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About Oregon City enterprise. (Oregon City, Or.) 1866-1868 | View This Issue
OREGON CITY, OREGOjV, SATURDAY, MARCH 21, 1868.
er, S. -
guljc lUcckln O-ntcrprisc.
PlBusukd every saturdat mornino
'By D. O. IRELAND,
tiiFlCE: South enst corner of Fifth and
Al wn- gtrects, in the building lately known
bs the Court House, Oregon City, Oregon.
Term of Subscription.
One copv, one rear in advance. .... .?3 00
"' " " ' it delayed . 4 00
, Terms of Advertising.
Transient advertisements, per square
(U2 lines or less) first insertion ...('2 50
'ort'iich subsequent insertion 1 00
business Cards one square per annum
payable quarterly 12 00
' T)ne coluini per annum 1-0 00
One half column. " 0 00
One quarter " " 40 00
Lo"ul advertising at the established rates.
PR OFE SSIOXA L CA RD S
$ Dr. FBarclay, M. R. C. L.v
r. Formerly Surgeon to the Hon. II. B. Co.)
OFFICE: At Residency
'Main Street '"! Oregon City.
' Dr. CHARLES BLACH
' Physician, Surgeon, and Accoucheur.
OFFICE Corner of Washington and Front
trects, l'arrish's Block, I'ortlaud, Oregon.
RESIDENCE Washington street, between
Fourth and Fifth streets. 'J'J.ly
. 0. P. MASON,
Attorney and Counselor at Lav,
102 Front st., I'ortland, Oregon.
.-WflLL ATTEND TO JUSTNESS IN ANY
V V Court in the State or Washington
Territory. Including business under the
liaukrupt Law. 37:ly
. D M. McKENNEY,
Attorney and Counsellor at Law.
YTILL ATTEND PROMPTLY TO ALL
, A business entrusted to his caro,
i OrricK One door north of Pell & Parker's
ru;f store, Oregon City, Oregon. 3:ly
Permanently Located at Oregon City, Oregon.
Rooms with Dr. Salfarans, on Main street.
X, C. CIBBS. C. W. FAKRISK,
I Xutary Public and Com. of ' 1eedt.
0 ' G1EB3 & PAEHISII,
'Attorneys and Counselors at-Law,
." 'OFFICE On Alder street, in Cart;r's
Xrw lfrick lUock. u3
, c. joiisso.v. r. o. m cows.
- Notary Public.
JOHNSON St SttcCOWN,
.OKKtJO.V CITY, OREGON.
l-if Will attend to all business entrusted
, t nur care in any of the Courts of the State,
.llrtt nitfiiM, negoiiate loans, sell real es
f t t-. etc. O
t JvrU'articulaHitteution given to contested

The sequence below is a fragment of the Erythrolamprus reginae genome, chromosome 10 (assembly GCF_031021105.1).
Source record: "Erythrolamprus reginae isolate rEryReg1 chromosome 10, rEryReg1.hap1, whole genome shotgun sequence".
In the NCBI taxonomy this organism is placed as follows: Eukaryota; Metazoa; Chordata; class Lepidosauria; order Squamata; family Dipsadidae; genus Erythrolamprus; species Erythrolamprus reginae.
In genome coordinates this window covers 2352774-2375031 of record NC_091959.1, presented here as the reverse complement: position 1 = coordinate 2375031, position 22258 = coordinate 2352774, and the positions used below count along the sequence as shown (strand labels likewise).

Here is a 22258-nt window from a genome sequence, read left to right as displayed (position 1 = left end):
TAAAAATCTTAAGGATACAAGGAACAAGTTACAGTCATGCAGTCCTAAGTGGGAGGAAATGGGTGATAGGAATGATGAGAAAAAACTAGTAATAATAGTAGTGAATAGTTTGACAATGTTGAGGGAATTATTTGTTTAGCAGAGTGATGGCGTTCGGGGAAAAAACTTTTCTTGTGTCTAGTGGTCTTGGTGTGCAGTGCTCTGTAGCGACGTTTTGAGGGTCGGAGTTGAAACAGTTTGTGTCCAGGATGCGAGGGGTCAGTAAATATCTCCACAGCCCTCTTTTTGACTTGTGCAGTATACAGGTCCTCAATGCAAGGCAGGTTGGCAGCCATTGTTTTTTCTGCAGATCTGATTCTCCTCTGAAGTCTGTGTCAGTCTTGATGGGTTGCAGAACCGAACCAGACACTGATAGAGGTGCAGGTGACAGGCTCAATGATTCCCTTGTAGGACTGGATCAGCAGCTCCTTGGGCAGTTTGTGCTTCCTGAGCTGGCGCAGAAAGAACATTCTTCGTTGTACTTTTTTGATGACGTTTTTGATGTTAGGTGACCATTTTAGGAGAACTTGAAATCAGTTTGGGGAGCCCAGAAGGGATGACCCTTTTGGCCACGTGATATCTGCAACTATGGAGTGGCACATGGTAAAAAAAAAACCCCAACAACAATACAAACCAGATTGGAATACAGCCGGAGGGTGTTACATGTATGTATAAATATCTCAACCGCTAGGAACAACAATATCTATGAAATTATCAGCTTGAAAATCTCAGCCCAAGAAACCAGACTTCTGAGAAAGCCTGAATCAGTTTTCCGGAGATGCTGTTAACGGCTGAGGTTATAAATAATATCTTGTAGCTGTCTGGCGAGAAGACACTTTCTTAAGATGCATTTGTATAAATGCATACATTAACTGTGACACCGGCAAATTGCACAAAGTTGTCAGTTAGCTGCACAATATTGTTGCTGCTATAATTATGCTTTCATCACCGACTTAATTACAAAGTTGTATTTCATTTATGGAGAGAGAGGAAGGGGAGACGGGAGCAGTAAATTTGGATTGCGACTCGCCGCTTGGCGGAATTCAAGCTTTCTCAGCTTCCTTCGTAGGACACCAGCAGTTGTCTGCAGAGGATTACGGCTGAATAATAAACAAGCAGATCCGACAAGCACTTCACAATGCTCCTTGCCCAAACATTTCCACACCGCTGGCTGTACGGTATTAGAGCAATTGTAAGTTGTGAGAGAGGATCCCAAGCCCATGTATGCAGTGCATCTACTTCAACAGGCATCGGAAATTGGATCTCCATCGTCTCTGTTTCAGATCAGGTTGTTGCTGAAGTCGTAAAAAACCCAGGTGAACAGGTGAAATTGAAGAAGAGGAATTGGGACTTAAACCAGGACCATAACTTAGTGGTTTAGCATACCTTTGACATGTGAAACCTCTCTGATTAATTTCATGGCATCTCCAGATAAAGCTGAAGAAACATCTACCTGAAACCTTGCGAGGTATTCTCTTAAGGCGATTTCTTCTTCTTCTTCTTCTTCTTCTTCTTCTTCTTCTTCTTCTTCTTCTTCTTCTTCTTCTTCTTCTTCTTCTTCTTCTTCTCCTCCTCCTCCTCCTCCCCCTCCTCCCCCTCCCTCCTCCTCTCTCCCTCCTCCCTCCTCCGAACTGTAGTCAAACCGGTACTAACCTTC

v I'tuii casos. " Lvl
J. u mitchki.i.. J. n. nui.ni. A SMITH.
Mitchell, Dolph a Smith,
Attorneys and Counsellors ut Laxc,
Solicitors in Chancery, and P roc
t tors in Admirulty.
J-yOince-cr the old Post OfTice, Front
street, Portland, Oregon.
: B E N T0lfk I L L I N,
Oregon C ity, Oregon.
Office in Channan's Prick Block, up
t I o JAMES Ig, M00BE,
Justice of the Peace ck City Recorder.
I ; O
0Tice In the Court House and City
I " Council Room, Oregon City.
f " "ViU attend to the acknowledgment of
tieedn, aud all other duti-es appertaining to
tli?A)Hjec of Justice of the Peace, 'J:ly
fAtronNF.v and Counselor-atLaw,
Oregon City, Oregon.
XZT" Office over the store of Pop &, Co.,
Main street. f-itf.tf
C. A. DOLPH,
Attorney and Counsellcr at Law,
nd ZTi Office 105 Front street, Portland, Ore
. J.-nV - (4'j.Cm
e J (Late Ferry A Foster,)
f 3CS ni zx :kiL. ja.- Be
i. No. 108 Front street, Portland.
Agent North British and Mercantile
';. Itisuritnce Company.
Anl Manhattan Life lnsnrar.ee Co
f OVF.UNMENT SECURITIES, STOCKS
J" Uonds, and Koal Estate bought and
old on Commission. fO:l
Sveeetmr to SMITH tfc MAKXIIALL,
TtftSrk Smith and JVagon 3 faker,
-.Corner of Main and Third streets,
Oregon City Oregon.
Ksmitliins in all its branches. Wai;on
making and repairing. All work warranted
io glTe satisfaction. o'J
t All orders for the delivery of merchandise,
r patkanes and freisrlit ot whatever descrip
tion,' any part of tliecitj-, will be executed